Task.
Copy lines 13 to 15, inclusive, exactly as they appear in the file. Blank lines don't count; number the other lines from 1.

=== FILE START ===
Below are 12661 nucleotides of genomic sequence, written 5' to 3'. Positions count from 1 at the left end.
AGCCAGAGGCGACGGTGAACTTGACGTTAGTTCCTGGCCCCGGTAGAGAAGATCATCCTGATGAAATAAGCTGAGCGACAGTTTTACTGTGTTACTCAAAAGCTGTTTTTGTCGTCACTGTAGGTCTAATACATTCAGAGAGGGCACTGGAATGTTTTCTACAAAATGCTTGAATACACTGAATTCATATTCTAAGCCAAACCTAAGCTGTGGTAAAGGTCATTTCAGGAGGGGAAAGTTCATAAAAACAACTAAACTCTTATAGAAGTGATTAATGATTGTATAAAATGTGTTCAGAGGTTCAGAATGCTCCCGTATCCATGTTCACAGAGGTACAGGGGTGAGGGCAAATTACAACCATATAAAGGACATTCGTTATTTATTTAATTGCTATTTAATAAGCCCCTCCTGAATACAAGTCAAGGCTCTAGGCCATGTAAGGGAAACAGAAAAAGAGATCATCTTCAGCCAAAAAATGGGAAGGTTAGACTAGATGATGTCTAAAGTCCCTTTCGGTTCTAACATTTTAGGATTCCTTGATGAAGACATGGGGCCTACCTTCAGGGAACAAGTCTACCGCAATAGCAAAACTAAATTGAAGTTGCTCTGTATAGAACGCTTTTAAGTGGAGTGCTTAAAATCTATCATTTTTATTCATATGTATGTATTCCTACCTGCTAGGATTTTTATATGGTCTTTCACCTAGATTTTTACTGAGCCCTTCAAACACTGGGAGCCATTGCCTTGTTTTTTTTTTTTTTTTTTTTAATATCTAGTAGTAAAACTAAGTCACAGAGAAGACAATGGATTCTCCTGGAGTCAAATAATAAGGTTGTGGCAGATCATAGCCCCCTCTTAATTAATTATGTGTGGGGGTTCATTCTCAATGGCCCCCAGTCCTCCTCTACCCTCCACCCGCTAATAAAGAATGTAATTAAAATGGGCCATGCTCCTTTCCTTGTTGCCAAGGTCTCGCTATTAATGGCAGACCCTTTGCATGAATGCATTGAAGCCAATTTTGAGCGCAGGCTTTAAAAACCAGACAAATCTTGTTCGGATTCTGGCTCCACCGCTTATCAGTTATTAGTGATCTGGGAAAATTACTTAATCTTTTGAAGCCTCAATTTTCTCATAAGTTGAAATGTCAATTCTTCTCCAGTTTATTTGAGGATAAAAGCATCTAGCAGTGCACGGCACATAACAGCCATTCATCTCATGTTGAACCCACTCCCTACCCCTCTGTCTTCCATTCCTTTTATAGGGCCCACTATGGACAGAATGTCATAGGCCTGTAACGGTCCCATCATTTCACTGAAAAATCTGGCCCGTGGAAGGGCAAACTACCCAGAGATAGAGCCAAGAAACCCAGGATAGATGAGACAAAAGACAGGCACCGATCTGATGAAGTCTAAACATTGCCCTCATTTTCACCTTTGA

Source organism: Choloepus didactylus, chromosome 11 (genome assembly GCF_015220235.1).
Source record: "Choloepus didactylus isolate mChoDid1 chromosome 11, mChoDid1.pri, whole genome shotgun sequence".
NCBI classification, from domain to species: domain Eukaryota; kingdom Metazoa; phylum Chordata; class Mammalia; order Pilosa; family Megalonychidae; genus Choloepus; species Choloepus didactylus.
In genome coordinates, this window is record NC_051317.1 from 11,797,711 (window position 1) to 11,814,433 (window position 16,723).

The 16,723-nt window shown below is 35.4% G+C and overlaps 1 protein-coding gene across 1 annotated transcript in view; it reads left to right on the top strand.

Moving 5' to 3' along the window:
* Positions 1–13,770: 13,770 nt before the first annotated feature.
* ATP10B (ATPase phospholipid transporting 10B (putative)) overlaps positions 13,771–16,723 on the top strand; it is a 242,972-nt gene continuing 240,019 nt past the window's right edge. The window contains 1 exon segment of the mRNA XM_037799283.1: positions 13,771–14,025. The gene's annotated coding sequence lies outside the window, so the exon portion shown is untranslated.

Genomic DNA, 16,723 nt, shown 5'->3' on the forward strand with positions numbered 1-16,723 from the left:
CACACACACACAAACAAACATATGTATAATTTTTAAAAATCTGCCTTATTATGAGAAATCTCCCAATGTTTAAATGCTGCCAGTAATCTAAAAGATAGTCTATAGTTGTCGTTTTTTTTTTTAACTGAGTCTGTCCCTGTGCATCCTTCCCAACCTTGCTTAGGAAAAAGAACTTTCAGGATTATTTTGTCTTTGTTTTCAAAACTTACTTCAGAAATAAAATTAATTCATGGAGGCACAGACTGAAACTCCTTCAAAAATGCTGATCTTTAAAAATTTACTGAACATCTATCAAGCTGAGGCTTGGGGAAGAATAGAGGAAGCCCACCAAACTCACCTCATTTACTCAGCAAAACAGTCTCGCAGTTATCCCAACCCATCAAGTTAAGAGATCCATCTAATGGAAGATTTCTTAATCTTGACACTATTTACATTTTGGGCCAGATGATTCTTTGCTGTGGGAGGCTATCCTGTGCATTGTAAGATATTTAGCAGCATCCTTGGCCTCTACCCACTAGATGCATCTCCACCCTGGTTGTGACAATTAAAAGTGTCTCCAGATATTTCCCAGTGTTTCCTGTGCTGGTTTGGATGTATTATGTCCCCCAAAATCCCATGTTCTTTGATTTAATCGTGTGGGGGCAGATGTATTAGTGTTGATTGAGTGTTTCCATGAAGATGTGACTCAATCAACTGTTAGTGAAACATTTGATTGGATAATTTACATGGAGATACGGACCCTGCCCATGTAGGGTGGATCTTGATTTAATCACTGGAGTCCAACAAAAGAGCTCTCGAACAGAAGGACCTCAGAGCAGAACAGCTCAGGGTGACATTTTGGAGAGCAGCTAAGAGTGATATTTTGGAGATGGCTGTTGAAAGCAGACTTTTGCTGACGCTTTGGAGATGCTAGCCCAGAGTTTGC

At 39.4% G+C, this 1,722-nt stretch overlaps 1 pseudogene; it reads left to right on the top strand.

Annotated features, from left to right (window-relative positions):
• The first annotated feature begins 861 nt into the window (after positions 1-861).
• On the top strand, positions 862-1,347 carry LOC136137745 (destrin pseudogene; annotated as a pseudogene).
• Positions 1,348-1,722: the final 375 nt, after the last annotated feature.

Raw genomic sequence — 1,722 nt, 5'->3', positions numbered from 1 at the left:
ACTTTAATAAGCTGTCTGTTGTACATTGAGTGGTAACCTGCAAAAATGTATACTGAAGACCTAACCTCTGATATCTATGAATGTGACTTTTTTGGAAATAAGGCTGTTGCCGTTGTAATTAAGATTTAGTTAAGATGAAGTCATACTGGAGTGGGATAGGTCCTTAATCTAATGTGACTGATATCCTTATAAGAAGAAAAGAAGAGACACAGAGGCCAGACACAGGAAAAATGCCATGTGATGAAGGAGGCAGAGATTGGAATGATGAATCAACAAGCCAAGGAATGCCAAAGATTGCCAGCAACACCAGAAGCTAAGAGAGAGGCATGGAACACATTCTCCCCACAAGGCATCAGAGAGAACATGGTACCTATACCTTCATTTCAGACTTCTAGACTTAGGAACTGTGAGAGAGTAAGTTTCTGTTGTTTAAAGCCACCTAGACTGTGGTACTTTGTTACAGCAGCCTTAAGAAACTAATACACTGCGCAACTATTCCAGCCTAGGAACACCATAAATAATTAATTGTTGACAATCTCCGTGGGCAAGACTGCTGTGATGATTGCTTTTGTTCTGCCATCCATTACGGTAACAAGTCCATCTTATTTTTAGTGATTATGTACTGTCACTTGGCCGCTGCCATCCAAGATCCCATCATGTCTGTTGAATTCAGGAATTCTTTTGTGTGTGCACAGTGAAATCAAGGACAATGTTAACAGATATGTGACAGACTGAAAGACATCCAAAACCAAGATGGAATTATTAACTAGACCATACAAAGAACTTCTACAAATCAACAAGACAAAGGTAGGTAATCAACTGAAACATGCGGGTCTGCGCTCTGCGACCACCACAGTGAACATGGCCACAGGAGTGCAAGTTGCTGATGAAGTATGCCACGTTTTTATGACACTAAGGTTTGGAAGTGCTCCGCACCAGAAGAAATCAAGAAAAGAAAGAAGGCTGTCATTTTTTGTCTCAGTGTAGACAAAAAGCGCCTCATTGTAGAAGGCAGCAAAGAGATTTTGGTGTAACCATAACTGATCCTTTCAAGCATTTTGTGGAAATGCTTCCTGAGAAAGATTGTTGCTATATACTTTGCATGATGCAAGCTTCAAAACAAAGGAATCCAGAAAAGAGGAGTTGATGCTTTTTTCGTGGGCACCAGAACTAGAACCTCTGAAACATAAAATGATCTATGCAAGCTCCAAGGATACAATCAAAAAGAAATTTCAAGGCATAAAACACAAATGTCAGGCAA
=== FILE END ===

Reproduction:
At 39.4% G+C, this 1,722-nt stretch overlaps 1 pseudogene; it reads left to right on the top strand.

Annotated features, from left to right (window-relative positions):
• The first annotated feature begins 861 nt into the window (after positions 1-861).